FDA Grants Breakthrough Therapy Designation to Rucaparib in Advanced Ovarian Cancer With BRCA Mutations

Get Permission

The U.S. Food and Drug Administration (FDA) has granted Breakthrough Therapy designation to Clovis Oncology’s investigational agent rucaparib as monotherapy treatment of advanced ovarian cancer in patients who have received at least two lines of prior platinum-containing therapy, with ­BRCA-mutated tumors, inclusive of both germline BRCA and somatic BRCA mutations.

Rucaparib is an oral, potent inhibitor of PARP1 and PARP2 being developed for the treatment of platinum-sensitive ovarian cancer, specifically in patients with tumors with BRCA mutations and other DNA repair deficiencies beyond BRCA, commonly referred to as “BRCA-like” or “BRCAness.” The Breakthrough Therapy designation was granted based on interim efficacy and safety results from two ongoing phase II studies of rucaparib in ovarian cancer, including a phase II study in women with germline BRCA mutations, and the ARIEL2 treatment study.

Clinical Data

A clinical data update from the ARIEL2 study presented at the 2015 Annual Meeting on Women’s Cancer demonstrated that 70% of evaluable patients with BRCA-mutant tumors achieved a RECIST and/or CA-125 response, and 65% achieved a RECIST response. Responses were observed in both germline and somatic BRCA-mutant tumors.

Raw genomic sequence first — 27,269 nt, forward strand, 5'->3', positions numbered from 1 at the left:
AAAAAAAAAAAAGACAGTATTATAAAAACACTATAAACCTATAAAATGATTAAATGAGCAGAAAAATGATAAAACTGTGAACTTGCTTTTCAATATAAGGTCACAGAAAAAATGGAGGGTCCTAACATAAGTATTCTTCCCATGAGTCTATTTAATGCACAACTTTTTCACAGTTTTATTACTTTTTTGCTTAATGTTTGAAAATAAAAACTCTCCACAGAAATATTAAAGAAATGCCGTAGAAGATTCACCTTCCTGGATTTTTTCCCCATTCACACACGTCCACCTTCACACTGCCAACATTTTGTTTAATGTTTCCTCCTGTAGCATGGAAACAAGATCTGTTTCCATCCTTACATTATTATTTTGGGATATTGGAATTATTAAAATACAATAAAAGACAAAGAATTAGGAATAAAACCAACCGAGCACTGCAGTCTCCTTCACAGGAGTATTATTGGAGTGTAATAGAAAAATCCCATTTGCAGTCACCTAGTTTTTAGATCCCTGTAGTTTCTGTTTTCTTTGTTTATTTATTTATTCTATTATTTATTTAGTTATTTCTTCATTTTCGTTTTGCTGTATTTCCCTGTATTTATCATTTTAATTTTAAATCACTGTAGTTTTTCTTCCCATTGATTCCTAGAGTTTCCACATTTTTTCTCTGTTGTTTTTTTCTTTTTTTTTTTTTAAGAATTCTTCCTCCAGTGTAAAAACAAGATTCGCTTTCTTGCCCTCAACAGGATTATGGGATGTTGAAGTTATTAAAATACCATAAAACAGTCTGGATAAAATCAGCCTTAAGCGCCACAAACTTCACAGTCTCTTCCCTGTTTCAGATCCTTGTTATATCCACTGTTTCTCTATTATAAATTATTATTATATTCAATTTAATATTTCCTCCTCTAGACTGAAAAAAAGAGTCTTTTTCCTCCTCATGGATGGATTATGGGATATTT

In addition, Clovis’ proprietary BRCA-like DNA signature, run by its partner Foundation Medicine, successfully predicted which ovarian cancer patients would respond to rucaparib therapy. In patients with normal BRCA genes, rucaparib activity was substantially higher for those with the prospectively defined BRCA-like homologous recombination deficiency (HRD) signature vs biomarker-negative patients. Forty-eight percent of patients with the BRCA-like signature achieved a RECIST and/or CA-125 response, and 40% achieved a ­RECIST response. In biomarker-negative patients, 8% of patients achieved a ­RECIST and/or CA-125 response.

These data also demonstrate that rucaparib is well tolerated. At the recommended phase II dose, the most common treatment-related adverse events reported in ≥ 15% of all patients included nausea, fatigue, transient alanine transaminase/aspartate transaminase elevations, dysgeusia, constipation, anemia/low hemoglobin, decreased appetite, vomiting, and diarrhea. These events were mostly grade 1/2; the only common grade 3/4 toxicity was anemia/low hemoglobin.

The next update of rucaparib clinical data will be presented at the 2015 ASCO Annual Meeting. ■




By continuing to browse this site you permit us and our partners to place identification cookies on your browser and agree to our use of cookies to identify you for marketing. Read our Privacy Policy to learn more.